The New York Stock Exchange (NYSE) is the world’s leading and most technologically advanced equities market.
The NYSE is by far the world’s largest market, and more capital is raised at the NYSE than in any other equities market. A broad spectrum of market participants, including listed companies, individual investors, institutional investors and member firms, create the NYSE agency auction market. Buyers and sellers meet directly in a fair, open and orderly market to realize the best possible price through the interplay of supply and demand. On an average day, 1.4 billion shares, valued at $38.5 billion, trade on the NYSE.
The NYSE has nearly 2,800 listed companies, with a combined $16.8 trillion total global market capitalization, more than four times the size than that of any other market. Of its almost 2,800 listed companies, the NYSE list includes about 470 non-U.S. companies from 50 countries, representing a total global market capitalization of $5.8 trillion.
Companies listed on the NYSE meet the most stringent listing requirements of any marketplace, and range from the largest, well-known “blue-chips”, to many of the world’s leading technology companies, as well as young, high-growth enterprises. New listings are primarily derived from initial public offerings, spin-offs and transfers from other U.S. markets or cross-listings from companies already quoted on foreign exchanges.
The NYSE is the leading self-regulatory organization in the U.S. securities industry, with strict rules and codes and conduct.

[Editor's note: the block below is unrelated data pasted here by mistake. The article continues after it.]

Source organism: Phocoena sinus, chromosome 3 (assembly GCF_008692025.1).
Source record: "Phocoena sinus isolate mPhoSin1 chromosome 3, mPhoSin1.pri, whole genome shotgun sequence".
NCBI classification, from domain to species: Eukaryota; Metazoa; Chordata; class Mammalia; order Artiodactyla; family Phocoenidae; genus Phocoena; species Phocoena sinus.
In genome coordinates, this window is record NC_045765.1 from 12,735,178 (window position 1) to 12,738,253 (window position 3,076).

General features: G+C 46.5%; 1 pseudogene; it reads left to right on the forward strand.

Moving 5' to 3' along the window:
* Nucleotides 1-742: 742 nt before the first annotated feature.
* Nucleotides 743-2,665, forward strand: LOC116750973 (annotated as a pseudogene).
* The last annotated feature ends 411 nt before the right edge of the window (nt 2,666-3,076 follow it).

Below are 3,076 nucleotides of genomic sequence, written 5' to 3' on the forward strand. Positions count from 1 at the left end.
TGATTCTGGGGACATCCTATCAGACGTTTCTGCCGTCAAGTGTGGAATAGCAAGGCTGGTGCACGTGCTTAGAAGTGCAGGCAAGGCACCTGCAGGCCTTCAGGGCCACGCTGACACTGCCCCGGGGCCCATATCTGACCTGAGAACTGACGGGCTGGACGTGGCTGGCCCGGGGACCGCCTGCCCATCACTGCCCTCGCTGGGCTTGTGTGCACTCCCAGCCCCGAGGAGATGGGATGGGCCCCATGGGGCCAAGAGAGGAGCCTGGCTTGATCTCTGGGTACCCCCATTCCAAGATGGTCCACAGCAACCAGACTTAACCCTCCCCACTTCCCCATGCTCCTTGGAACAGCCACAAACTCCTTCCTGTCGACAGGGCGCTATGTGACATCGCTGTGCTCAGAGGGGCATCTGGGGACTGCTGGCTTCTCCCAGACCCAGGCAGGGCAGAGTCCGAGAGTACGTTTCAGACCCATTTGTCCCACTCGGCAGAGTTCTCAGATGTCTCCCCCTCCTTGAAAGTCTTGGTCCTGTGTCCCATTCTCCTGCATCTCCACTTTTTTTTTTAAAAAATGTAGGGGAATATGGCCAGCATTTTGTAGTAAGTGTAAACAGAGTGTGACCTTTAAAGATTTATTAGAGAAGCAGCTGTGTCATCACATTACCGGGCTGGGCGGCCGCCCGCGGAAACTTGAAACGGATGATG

The NYSE traces its origins to a founding agreement in 1792. It registered as a national securities exchange with the U.S. Securities and Exchange Commission on Oct.1, 1934. In 1971, the NYSE was incorporated as a not-for-profit corporation, owned by its 1,366 members. In 2003, the Exchange established an independent board of directors with full fiduciary responsibility to supervise regulation, governance, compensation and internal controls.
The board of directors appoints a board of executives composed of constituent representatives who meet regularly and discuss NYSE marketplace operations, membership issues, listed-company issues and public issues relating to market structure and performance. The board of directors appoints a Chief Regulatory Officer, who reports to the board’s Regulatory Oversight Committee.
As an unchallenged leader in listing high-quality companies that are included in leading global indexes, the NYSE's trading of ETF products is complementary to its core equity trading business. The Exchange is building scale in ETF trading by developing indexes and ETFs, listing products and trading selected ETF products on the basis of unlisted trading privileges (UTP). NYSE indexes include the revised NYSE Composite Index as well as the NYSE U.S. 100, the NYSE International 100, the NYSE World Leaders and the NYSE TMT (technologymedia-telecom) indexes. These indexes, comprised entirely of NYSE issues, were introduced to serve as a platform for ETFs and to give investors a more defined snapshot of various segments of the NYSE marketplace.
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